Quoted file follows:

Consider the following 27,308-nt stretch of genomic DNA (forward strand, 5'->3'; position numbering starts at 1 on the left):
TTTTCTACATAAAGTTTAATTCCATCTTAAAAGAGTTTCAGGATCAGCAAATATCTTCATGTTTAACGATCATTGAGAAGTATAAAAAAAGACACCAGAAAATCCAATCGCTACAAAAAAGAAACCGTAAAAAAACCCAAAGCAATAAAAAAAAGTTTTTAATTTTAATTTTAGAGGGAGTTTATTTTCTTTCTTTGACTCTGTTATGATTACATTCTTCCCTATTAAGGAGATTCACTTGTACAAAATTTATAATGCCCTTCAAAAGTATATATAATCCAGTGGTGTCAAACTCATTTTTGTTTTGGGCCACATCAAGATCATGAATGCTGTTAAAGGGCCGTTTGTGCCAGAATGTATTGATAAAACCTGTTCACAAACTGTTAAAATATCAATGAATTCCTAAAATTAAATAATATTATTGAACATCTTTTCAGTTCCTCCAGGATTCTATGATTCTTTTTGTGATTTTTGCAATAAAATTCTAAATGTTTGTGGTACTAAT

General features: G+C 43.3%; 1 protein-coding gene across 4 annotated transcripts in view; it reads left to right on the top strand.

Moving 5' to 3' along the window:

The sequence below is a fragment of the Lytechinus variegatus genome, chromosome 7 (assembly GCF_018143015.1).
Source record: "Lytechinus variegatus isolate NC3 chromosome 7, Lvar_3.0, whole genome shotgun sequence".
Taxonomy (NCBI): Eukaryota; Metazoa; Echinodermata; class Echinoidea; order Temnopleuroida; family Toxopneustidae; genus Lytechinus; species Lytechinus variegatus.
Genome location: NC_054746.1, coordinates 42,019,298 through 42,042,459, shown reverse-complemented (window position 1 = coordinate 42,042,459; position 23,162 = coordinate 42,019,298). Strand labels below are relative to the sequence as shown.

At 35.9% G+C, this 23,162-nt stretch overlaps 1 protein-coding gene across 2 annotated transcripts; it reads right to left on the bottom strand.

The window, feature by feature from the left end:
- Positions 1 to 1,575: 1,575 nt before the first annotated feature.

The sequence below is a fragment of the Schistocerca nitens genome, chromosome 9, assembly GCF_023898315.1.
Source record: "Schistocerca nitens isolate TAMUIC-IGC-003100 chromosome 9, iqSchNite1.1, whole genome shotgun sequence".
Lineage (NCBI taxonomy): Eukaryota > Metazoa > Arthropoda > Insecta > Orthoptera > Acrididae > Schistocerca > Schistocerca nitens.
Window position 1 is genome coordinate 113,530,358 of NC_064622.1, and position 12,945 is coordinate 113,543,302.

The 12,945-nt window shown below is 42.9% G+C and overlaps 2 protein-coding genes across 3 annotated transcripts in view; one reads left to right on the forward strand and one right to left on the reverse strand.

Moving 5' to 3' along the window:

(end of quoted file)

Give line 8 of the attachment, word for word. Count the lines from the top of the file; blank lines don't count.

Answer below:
Genome location: NC_054746.1, coordinates 42,019,298 through 42,042,459, shown reverse-complemented (window position 1 = coordinate 42,042,459; position 23,162 = coordinate 42,019,298). Strand labels below are relative to the sequence as shown.